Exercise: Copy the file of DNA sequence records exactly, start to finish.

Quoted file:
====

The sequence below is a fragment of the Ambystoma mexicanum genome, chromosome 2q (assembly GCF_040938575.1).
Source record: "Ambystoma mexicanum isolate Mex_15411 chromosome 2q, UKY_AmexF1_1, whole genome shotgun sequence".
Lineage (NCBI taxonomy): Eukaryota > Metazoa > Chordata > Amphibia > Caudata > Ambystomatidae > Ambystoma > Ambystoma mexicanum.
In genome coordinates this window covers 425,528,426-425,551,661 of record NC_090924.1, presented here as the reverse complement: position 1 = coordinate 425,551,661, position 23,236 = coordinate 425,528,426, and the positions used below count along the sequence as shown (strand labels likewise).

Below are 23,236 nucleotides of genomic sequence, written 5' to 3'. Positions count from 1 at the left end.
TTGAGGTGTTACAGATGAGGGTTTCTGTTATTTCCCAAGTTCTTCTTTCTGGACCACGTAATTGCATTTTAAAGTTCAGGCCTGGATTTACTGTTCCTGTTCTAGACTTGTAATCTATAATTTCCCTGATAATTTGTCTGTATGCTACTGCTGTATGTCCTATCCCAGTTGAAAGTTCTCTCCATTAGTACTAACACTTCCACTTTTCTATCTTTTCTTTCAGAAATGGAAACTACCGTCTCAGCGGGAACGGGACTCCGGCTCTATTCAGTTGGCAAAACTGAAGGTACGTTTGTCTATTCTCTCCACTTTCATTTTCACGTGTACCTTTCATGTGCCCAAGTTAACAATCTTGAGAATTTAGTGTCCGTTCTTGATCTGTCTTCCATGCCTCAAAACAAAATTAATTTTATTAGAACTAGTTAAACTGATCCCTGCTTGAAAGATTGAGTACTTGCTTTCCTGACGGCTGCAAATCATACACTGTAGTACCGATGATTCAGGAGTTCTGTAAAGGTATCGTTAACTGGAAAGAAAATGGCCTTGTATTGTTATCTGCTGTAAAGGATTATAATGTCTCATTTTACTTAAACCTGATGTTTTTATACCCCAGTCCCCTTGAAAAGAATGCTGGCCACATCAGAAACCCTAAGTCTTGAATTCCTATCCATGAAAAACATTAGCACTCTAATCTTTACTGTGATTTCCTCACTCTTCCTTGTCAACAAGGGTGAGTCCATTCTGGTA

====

The sequence below is a fragment of the Ambystoma mexicanum genome, chromosome 2q (assembly GCF_040938575.1).
Source record: "Ambystoma mexicanum isolate Mex_15411 chromosome 2q, UKY_AmexF1_1, whole genome shotgun sequence".
Lineage (NCBI taxonomy): Eukaryota > Metazoa > Chordata > Amphibia > Caudata > Ambystomatidae > Ambystoma > Ambystoma mexicanum.
In genome coordinates this window covers 425,528,426-425,551,661 of record NC_090924.1, presented here as the reverse complement: position 1 = coordinate 425,551,661, position 23,236 = coordinate 425,528,426, and the positions used below count along the sequence as shown (strand labels likewise).

Below are 23,236 nucleotides of genomic sequence, written 5' to 3'. Positions count from 1 at the left end.
TTGAGGTGTTACAGATGAGGGTTTCTGTTATTTCCCAAGTTCTTCTTTCTGGACCACGTAATTGCATTTTAAAGTTCAGGCCTGGATTTACTGTTCCTGTTCTAGACTTGTAATCTATAATTTCCCTGATAATTTGTCTGTATGCTACTGCTGTATGTCCTATCCCAGTTGAAAGTTCTCTCCATTAGTACTAACACTTCCACTTTTCTATCTTTTCTTTCAGAAATGGAAACTACCGTCTCAGCGGGAACGGGACTCCGGCTCTATTCAGTTGGCAAAACTGAAGGTACGTTTGTCTATTCTCTCCACTTTCATTTTCACGTGTACCTTTCATGTGCCCAAGTTAACAATCTTGAGAATTTAGTGTCCGTTCTTGATCTGTCTTCCATGCCTCAAAACAAAATTAATTTTATTAGAACTAGTTAAACTGATCCCTGCTTGAAAGATTGAGTACTTGCTTTCCTGACGGCTGCAAATCATACACTGTAGTACCGATGATTCAGGAGTTCTGTAAAGGTATCGTTAACTGGAAAGAAAATGGCCTTGTATTGTTATCTGCTGTAAAGGATTATAATGTCTCATTTTACTTAAACCTGATGTTTTTATACCCCAGTCCCCTTGAAAAGAATGCTGGCCACATCAGAAACCCTAAGTCTTGAATTCCTATCCATGAAAAACATTAGCACTCTAATCTTTACTGTGATTTCCTCACTCTTCCTTGTCAACAAGGGTGAGTCCATTCTGGTA